Photography Reconstruction and the Cultural History of the Postwar European City
|Author||: Tom Allbeson|
|Total Pages||: 272|
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Examining imagery of urban space in Britain, France and West Germany up to the early 1960s, this book reveals how photography shaped individual architectural projects and national rebuilding efforts alike. Exploring the impact of urban photography at a pivotal moment in contemporary European architecture and culture, this book addresses case studies spanning the destruction of the war to the modernizing reconfiguration of city spaces, including ruin photobooks about bombed cities, architectural photography of housing projects and imagery of urban life from popular photomagazines, as well as internationally renowned projects like UNESCO’s Paris Headquarters, Coventry Cathedral and Berlin’s Gedächtniskirche. This book reveals that the ways of seeing shaped in the postwar years by urban photography were a vital aspect of not only discourses on the postwar city but also debates central to popular culture, from commemoration and modernization to democratization and Europeanization. This book will be a fascinating read for researchers in the fields of photography and visual studies, architectural and urban history, and cultural memory and contemporary European history.
Photography and Imagination
|Author||: Amos Morris-Reich|
|Total Pages||: 210|
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As the prototypical exemplar of modern visual technology, photography was once viewed as a way to enable vision to bypass imagination, producing more reliable representations of reality. But as an achievement of technological modernity, photography can also be seen as a way to realize a creation of the imagination more vividly than can painting or drawing. Photography and Imagination investigates, from diverse points of view focusing on both theory and practice, the relation between these two terms. The book explores their effect on photography’s capacity, through various forms and modalities of imaginative investments and displacements, to affect even reality itself.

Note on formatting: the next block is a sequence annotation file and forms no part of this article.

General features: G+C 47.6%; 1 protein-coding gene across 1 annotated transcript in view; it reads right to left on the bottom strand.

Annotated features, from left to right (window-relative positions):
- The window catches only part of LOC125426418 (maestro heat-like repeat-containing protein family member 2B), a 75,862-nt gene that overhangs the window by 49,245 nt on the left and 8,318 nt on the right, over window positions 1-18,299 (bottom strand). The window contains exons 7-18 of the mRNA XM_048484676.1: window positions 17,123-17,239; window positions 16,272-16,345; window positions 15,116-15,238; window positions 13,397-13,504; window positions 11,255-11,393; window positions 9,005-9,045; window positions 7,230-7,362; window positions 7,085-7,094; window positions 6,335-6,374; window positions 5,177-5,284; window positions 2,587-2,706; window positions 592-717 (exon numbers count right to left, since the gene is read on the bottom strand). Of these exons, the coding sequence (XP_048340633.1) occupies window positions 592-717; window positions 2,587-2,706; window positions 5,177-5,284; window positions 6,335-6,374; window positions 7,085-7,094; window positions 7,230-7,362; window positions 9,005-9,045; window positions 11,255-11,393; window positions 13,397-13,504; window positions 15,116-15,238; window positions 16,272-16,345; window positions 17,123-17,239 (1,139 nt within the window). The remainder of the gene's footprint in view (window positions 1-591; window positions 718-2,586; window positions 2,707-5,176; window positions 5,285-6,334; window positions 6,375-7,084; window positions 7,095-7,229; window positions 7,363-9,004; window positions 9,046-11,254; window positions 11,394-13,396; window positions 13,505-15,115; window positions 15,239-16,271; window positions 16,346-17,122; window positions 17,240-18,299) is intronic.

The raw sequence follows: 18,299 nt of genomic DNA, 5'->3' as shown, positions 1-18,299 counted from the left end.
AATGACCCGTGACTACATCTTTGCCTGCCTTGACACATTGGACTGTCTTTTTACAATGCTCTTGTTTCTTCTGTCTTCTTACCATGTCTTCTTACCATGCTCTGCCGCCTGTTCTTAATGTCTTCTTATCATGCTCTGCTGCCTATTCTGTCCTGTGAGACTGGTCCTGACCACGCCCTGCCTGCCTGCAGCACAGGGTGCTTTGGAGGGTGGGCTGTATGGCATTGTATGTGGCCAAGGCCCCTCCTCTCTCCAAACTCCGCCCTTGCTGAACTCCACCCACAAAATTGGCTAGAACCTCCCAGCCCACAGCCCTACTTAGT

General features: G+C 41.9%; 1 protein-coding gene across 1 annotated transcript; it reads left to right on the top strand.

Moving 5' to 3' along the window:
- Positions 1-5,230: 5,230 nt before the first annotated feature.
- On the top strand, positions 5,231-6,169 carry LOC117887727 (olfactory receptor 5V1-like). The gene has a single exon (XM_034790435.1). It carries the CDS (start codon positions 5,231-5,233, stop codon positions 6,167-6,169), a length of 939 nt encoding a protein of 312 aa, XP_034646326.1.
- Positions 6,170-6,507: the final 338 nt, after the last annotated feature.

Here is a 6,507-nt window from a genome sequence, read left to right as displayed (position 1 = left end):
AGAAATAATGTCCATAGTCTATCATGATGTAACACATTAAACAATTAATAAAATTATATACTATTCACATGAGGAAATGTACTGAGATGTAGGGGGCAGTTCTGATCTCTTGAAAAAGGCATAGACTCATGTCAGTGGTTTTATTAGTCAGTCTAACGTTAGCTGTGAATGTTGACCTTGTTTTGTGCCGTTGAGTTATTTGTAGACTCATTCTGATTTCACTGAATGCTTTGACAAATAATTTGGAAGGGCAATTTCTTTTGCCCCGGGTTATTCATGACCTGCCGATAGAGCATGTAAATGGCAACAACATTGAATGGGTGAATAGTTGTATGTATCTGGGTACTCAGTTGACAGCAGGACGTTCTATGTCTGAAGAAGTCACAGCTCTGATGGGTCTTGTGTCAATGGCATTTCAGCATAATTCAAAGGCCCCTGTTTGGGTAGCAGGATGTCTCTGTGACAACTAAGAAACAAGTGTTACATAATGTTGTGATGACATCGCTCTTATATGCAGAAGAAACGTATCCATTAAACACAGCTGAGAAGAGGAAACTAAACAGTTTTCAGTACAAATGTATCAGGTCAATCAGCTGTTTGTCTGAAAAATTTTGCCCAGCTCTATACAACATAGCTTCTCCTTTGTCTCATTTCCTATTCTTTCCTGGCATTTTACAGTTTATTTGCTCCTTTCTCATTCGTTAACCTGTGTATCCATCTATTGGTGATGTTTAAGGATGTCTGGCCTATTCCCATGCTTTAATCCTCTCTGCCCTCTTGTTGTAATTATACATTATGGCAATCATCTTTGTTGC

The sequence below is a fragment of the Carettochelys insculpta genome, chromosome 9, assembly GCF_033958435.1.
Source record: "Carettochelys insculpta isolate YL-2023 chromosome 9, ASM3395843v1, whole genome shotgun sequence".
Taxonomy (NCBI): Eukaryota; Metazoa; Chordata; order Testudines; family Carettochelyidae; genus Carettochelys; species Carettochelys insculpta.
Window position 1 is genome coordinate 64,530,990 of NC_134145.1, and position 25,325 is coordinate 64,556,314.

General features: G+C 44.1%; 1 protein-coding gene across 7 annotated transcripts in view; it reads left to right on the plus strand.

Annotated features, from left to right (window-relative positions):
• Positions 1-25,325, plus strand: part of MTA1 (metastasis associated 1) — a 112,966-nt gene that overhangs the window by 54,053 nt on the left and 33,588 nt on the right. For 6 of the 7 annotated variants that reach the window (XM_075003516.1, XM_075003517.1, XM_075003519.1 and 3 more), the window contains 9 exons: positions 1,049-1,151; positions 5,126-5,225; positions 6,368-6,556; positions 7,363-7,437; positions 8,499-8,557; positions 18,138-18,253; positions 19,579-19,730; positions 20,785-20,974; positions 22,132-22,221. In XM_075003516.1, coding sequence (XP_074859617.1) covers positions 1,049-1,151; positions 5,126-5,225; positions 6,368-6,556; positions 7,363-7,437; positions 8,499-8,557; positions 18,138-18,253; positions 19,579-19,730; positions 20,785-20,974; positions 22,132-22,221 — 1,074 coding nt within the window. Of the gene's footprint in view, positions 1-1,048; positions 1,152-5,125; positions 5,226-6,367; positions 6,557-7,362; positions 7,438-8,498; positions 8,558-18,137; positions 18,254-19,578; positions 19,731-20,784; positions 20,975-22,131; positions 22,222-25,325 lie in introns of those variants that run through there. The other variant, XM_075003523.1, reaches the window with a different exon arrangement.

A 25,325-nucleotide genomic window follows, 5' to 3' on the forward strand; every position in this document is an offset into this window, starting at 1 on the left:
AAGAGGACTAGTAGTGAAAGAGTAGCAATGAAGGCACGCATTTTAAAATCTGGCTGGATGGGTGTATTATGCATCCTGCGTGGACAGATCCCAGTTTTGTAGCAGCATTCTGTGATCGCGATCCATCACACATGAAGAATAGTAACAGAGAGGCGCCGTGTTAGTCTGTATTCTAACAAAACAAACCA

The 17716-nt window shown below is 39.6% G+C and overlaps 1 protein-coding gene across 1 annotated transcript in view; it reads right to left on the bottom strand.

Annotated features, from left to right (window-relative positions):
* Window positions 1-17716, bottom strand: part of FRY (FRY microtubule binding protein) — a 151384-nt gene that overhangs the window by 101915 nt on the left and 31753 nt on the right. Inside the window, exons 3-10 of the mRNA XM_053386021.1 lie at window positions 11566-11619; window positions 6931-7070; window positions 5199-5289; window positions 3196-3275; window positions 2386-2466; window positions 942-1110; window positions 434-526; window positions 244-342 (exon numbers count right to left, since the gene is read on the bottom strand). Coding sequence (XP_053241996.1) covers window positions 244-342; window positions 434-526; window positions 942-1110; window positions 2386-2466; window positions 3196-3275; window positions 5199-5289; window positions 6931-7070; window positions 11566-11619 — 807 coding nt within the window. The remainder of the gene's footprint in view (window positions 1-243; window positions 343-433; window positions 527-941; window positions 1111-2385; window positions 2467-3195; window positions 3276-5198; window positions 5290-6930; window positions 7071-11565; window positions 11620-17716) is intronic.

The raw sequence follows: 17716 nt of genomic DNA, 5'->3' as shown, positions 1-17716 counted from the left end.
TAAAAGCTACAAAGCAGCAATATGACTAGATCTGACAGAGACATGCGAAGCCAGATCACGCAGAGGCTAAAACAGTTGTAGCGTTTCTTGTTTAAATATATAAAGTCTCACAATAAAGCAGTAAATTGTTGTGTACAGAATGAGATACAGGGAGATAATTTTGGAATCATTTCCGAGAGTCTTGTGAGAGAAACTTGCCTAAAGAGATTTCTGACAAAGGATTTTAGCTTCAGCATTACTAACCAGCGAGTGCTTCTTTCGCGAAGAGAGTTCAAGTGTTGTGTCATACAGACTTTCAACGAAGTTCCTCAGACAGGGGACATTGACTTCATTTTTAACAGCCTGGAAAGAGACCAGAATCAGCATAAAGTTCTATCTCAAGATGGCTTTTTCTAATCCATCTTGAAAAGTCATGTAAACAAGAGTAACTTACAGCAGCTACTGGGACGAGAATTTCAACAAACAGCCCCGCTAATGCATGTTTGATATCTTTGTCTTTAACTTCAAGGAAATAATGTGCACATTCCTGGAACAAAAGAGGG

Why Art Photography
|Author||: Lucy Soutter|
|Total Pages||: 162|
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Contemporary art photography is paradoxical. Anyone can look at it and form an opinion about what they see, yet it represents critical positions that only a small minority of well-informed viewers can usually access. Why Art Photography? provides a lively, accessible introduction to the ideas behind today’s striking photographic images. Exploring key issues such as ambiguity, objectivity, staging, authenticity, the digital and photography’s expanded field, the chapters offer fresh perspectives on existing debates. While the main focus is on the present, the book traces concepts and visual styles to their origins, drawing on carefully selected examples from recognized international photographers. Images, theories and histories are described in a clear, concise manner and key terms are defined along the way. This book is ideal for anyone wanting to deepen their understanding of photography as an art form.